President Trump’s secretary of labor, Alexander Acosta, called for states to reform their occupational licensing rules to encourage job creation. The Obama administration had also previously called for major reforms.
In a speech, Acosta spoke about the importance of the issue:
The growth of occupational licensing is part of a nationwide trend where we regulate, and regulate, and regulate.
In 1950, the Code of Federal Regulations ran about 10,000 pages long. Today it has ballooned to more than 180,000 pages.
In 1950, only about 1 in 20 jobs required a license. Today, more than 1 in 4 Americans need a license to legally perform their work.
Granted, many licenses have valid reasons, particularly when they focus on health and safety. Certifying skills and specialized knowledge helps consumers.
That is far different, however, from using licensing to limit competition, bar entry, or create a privileged class.
Excess licensing hinders the American workforce.
First, the cost and complexity of licensing creates an economic barrier for Americans seeking a job, especially for those with fewer financial resources.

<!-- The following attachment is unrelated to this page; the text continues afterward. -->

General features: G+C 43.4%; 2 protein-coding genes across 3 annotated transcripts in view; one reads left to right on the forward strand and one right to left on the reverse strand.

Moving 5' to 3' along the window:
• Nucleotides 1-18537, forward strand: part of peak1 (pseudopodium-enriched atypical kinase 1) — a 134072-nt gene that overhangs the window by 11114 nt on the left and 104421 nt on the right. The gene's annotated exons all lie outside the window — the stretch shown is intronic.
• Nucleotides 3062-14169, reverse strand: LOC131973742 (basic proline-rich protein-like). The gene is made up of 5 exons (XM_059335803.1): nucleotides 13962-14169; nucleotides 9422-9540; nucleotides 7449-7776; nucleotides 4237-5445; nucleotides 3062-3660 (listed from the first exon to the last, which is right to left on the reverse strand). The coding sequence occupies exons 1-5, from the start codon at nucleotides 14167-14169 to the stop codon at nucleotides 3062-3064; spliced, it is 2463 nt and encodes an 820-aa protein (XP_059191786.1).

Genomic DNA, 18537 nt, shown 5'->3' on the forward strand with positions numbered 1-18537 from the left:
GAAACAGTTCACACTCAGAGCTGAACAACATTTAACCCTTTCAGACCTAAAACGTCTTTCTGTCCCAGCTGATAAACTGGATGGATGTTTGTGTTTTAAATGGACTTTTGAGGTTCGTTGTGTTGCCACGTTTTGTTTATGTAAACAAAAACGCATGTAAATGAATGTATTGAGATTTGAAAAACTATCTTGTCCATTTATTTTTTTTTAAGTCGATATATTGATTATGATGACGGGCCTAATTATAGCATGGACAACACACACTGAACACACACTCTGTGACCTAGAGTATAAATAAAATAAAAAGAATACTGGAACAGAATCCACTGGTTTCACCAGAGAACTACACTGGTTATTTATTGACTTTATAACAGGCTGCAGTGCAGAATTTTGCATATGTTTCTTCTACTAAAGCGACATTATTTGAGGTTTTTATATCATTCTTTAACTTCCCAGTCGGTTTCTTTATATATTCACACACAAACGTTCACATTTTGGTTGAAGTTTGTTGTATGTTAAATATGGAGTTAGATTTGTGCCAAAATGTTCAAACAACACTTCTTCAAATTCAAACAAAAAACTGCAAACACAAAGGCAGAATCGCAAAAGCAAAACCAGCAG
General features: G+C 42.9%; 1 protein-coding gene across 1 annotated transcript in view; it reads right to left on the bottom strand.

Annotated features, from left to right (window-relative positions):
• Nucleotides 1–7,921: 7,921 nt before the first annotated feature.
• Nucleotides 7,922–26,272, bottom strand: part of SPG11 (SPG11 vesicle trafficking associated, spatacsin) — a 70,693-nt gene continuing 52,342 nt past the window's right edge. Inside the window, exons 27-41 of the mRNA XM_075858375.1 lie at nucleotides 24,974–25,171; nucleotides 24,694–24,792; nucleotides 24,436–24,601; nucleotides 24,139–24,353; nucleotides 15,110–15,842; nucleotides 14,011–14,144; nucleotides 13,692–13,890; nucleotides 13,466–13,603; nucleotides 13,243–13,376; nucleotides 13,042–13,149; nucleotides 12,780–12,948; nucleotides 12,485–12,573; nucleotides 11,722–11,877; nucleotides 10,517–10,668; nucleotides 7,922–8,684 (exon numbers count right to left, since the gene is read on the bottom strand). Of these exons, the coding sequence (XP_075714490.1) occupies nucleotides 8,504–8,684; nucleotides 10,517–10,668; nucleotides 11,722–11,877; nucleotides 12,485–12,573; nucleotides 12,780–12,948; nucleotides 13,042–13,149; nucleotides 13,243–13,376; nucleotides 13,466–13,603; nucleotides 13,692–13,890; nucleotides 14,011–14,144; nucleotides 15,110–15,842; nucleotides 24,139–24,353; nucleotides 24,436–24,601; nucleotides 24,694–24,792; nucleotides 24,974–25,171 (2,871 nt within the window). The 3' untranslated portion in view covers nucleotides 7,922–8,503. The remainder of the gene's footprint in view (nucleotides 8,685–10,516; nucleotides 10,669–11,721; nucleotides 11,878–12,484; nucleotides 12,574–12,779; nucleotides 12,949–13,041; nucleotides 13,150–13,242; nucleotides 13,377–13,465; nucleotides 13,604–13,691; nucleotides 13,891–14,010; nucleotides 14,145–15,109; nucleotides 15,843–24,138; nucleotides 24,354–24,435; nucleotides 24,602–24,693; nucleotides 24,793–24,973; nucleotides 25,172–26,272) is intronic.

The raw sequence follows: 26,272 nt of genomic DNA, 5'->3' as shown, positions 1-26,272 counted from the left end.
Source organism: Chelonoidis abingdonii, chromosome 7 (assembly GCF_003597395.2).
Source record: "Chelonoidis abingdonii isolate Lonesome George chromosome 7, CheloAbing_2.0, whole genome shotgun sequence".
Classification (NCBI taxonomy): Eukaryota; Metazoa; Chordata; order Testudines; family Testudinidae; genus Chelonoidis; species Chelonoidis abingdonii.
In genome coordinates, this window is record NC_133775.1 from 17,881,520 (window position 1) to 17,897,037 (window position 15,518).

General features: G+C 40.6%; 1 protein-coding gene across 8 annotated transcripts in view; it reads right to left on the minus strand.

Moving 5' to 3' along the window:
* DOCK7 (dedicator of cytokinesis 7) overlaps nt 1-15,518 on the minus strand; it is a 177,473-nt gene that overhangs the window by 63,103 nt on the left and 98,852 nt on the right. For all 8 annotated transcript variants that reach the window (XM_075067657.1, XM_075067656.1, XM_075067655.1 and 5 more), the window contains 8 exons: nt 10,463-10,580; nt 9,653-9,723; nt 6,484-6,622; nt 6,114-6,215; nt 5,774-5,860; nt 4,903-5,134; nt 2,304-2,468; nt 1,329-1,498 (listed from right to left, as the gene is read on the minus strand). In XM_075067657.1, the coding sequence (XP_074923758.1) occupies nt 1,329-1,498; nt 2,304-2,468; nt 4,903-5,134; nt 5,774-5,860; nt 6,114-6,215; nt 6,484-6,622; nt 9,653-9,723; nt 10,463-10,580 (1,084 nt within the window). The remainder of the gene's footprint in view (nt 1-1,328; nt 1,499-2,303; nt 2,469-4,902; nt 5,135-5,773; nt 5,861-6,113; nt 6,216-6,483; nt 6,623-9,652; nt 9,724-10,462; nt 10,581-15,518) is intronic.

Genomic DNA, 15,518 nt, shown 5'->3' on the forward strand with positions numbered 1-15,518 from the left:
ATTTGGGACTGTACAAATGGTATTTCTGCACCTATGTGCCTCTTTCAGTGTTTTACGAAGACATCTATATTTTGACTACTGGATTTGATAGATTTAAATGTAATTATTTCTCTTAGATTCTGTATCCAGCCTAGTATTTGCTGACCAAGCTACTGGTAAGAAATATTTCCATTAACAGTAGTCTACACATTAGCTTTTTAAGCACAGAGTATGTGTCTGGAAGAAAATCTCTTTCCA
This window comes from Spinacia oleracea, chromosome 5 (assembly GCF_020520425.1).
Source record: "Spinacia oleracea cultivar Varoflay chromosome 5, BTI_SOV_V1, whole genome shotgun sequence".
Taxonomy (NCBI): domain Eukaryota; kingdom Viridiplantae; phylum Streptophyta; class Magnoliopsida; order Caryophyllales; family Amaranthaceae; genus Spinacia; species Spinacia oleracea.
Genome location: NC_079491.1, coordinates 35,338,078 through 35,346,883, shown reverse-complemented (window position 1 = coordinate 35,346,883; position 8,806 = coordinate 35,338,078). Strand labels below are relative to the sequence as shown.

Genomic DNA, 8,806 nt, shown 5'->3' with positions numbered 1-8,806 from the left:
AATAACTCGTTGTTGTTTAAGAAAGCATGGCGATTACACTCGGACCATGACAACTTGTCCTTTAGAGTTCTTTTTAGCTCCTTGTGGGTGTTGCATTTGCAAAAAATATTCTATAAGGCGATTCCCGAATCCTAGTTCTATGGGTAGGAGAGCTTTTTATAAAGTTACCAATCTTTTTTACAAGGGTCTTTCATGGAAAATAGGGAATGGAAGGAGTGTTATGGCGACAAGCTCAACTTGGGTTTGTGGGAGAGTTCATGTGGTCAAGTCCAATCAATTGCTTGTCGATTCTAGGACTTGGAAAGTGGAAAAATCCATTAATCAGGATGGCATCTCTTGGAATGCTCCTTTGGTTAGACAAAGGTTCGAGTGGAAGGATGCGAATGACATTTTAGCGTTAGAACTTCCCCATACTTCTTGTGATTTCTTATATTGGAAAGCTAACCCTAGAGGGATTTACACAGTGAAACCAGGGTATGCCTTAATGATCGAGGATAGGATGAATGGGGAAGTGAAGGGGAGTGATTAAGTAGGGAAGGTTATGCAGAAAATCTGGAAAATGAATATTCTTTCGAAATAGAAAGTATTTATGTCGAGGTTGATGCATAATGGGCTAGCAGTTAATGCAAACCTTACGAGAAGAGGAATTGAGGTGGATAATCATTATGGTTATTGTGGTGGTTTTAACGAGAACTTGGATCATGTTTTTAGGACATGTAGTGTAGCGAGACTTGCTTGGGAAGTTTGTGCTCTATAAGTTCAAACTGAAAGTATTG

Second, excessive licensing creates a barrier for Americans that move from state to state.
Third, excessive licensing creates a barrier for Americans looking to leverage technology and to expand their job opportunities.
In 2015, the U.S. Department of Labor, under former President Obama, released a report and a budget calling for licensing repeal. The bipartisan evidence shows that licensing laws mean fewer jobs and higher costs for consumers with little or no benefit to health and safety.
The state of Michigan licenses around 200 different occupations. In more than half the states, people working in these occupations do not need a license. Nearly 75 percent of the licensing requirements in Michigan limit people with a criminal background from finding work. Learn more at www.mackinac.org/licensure.
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